At a time when marine pilotage is coming under sharp focus by ship operators, marine insurers and seafarers' unions, the American Club has made a ground-breaking agreement with the Odessa National Maritime Academy
in the Ukraine to provide training courses on marine pilotage for its members' deck officers.
This development is a result of the club establishing a relationship with the Ukrainian maritime community through its Pre-Employment Medical Examination (PEME) scheme, launched in March this year, which has led to liaison with the Odessa National Maritime Academy.
In view of the increasing number of members employing Ukrainian crew, the club has arranged with the academy to hold one-and-a-half-day courses, including simulator training, for those Ukraini
an deck officers who sail on members' entered vessels.
Essentially, the training is aimed at ensuring officers understand their role, responsibility and authority when pilots are on board.
Speaking in New York, Dr William Moore
, vice president of loss prevention and technical services for the American Club, said: "Far too often in contact-related accidents, the pilot has had some involvement. This is compounded by the master or officer on watch taking notice of a problem but not taking appropriate and timely action to prevent the incident."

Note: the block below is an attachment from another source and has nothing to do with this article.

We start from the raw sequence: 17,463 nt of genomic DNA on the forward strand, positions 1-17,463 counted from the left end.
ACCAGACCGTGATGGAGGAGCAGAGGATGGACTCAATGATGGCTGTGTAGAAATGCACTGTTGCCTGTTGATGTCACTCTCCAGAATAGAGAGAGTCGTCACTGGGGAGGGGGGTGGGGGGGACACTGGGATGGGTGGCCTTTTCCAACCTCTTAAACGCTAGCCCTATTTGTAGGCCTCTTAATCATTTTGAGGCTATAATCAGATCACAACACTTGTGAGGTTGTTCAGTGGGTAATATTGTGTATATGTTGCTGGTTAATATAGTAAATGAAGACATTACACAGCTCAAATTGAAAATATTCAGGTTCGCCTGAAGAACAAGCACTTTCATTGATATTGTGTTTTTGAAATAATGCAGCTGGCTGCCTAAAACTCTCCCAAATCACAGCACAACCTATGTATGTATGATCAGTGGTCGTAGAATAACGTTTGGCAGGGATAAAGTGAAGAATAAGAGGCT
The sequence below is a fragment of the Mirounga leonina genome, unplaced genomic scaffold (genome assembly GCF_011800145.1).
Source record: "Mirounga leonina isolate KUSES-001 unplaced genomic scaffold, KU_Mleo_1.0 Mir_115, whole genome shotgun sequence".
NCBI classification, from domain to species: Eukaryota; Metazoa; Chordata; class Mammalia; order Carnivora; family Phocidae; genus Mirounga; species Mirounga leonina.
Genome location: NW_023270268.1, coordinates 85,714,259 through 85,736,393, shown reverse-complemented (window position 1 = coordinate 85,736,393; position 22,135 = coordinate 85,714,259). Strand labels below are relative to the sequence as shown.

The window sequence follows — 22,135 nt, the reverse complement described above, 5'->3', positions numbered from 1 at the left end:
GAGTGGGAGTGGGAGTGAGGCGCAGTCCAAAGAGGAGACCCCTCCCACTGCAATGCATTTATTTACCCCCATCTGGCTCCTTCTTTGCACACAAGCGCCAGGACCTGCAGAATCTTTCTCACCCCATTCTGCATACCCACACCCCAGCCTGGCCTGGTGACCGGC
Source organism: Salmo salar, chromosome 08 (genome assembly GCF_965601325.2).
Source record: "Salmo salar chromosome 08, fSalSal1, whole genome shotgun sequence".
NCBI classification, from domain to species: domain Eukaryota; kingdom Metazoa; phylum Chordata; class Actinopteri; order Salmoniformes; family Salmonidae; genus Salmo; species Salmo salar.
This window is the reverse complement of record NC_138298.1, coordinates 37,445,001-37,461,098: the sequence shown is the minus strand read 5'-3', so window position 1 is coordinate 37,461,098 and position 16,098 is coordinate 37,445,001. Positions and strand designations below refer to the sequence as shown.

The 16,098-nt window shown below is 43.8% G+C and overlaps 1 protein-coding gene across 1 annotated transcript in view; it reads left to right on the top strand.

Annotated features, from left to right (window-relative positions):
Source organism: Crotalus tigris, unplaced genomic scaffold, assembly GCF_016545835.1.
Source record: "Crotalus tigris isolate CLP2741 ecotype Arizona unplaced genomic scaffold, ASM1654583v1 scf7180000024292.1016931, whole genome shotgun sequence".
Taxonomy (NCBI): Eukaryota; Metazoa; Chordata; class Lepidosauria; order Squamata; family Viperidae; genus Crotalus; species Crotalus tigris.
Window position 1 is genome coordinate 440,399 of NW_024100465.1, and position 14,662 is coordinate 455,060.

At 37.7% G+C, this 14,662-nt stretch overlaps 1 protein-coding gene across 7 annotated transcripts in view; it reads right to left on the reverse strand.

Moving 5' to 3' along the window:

Dr Moore revealed that an analysis by the club's managers to identify key risk areas which could be tackled by focused loss prevention initiatives found that some 16% of claims between 2001 and 2003 were associated with some form of contact damage (ie, collisions, groundings, or damage other than collision). These same claims accounted for 52% of the total cost of claims over the same period. It was also found that in at least 40% of these cases a pilot was on board and played a role in the incident causing the loss.
The American Club will pay the cost of the training courses; but members will pay the costs of travel to Odessa and accommodation, thus providing a cost-effective opportunity to provide training for deck officers while they are on leave at home in the Ukraine.
There are 14 slots available for each course, and the first scheduled dates are December 15/16 and March 15/16, 2005.
"The Odessa National Maritime Academy has provided quality training for seafarers for more than 60 years, and we are pleased it will now work closely with the club and its members to extend training to this increasingly important area," said Dr Moore.
The American Club plans
similar arrangements in Manila, where it also has a PEME programme in place.